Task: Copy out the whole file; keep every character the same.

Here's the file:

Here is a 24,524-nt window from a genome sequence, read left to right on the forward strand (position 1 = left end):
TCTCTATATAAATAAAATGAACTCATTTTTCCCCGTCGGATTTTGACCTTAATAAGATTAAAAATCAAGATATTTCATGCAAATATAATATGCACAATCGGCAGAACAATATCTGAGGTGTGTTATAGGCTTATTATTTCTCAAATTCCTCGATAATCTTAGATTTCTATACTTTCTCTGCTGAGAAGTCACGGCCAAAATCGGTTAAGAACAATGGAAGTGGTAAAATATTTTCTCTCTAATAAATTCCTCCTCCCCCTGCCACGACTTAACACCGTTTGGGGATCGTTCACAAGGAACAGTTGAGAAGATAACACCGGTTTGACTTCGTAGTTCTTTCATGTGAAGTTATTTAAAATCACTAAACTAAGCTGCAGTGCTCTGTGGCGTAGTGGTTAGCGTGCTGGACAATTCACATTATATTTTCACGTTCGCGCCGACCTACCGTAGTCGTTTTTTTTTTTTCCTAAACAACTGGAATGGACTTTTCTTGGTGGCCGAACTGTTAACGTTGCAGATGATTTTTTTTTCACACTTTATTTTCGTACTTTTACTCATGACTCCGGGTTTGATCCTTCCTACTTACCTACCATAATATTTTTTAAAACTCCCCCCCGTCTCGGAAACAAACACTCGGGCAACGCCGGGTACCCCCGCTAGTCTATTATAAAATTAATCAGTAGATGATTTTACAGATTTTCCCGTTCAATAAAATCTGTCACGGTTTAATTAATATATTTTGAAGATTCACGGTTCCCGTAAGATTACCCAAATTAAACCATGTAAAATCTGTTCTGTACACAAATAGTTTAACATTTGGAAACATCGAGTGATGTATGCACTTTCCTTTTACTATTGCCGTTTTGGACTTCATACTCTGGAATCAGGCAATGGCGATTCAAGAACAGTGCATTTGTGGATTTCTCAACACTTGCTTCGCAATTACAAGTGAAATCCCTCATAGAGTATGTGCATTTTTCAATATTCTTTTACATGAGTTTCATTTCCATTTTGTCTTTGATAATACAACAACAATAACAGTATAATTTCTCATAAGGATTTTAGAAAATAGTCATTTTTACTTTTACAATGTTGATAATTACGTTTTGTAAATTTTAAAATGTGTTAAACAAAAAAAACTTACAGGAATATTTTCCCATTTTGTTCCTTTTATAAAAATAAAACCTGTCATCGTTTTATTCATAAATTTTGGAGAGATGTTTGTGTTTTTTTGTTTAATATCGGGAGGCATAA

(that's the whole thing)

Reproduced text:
Here is a 24,524-nt window from a genome sequence, read left to right on the forward strand (position 1 = left end):
TCTCTATATAAATAAAATGAACTCATTTTTCCCCGTCGGATTTTGACCTTAATAAGATTAAAAATCAAGATATTTCATGCAAATATAATATGCACAATCGGCAGAACAATATCTGAGGTGTGTTATAGGCTTATTATTTCTCAAATTCCTCGATAATCTTAGATTTCTATACTTTCTCTGCTGAGAAGTCACGGCCAAAATCGGTTAAGAACAATGGAAGTGGTAAAATATTTTCTCTCTAATAAATTCCTCCTCCCCCTGCCACGACTTAACACCGTTTGGGGATCGTTCACAAGGAACAGTTGAGAAGATAACACCGGTTTGACTTCGTAGTTCTTTCATGTGAAGTTATTTAAAATCACTAAACTAAGCTGCAGTGCTCTGTGGCGTAGTGGTTAGCGTGCTGGACAATTCACATTATATTTTCACGTTCGCGCCGACCTACCGTAGTCGTTTTTTTTTTTTCCTAAACAACTGGAATGGACTTTTCTTGGTGGCCGAACTGTTAACGTTGCAGATGATTTTTTTTTCACACTTTATTTTCGTACTTTTACTCATGACTCCGGGTTTGATCCTTCCTACTTACCTACCATAATATTTTTTAAAACTCCCCCCCGTCTCGGAAACAAACACTCGGGCAACGCCGGGTACCCCCGCTAGTCTATTATAAAATTAATCAGTAGATGATTTTACAGATTTTCCCGTTCAATAAAATCTGTCACGGTTTAATTAATATATTTTGAAGATTCACGGTTCCCGTAAGATTACCCAAATTAAACCATGTAAAATCTGTTCTGTACACAAATAGTTTAACATTTGGAAACATCGAGTGATGTATGCACTTTCCTTTTACTATTGCCGTTTTGGACTTCATACTCTGGAATCAGGCAATGGCGATTCAAGAACAGTGCATTTGTGGATTTCTCAACACTTGCTTCGCAATTACAAGTGAAATCCCTCATAGAGTATGTGCATTTTTCAATATTCTTTTACATGAGTTTCATTTCCATTTTGTCTTTGATAATACAACAACAATAACAGTATAATTTCTCATAAGGATTTTAGAAAATAGTCATTTTTACTTTTACAATGTTGATAATTACGTTTTGTAAATTTTAAAATGTGTTAAACAAAAAAAACTTACAGGAATATTTTCCCATTTTGTTCCTTTTATAAAAATAAAACCTGTCATCGTTTTATTCATAAATTTTGGAGAGATGTTTGTGTTTTTTTGTTTAATATCGGGAGGCATAA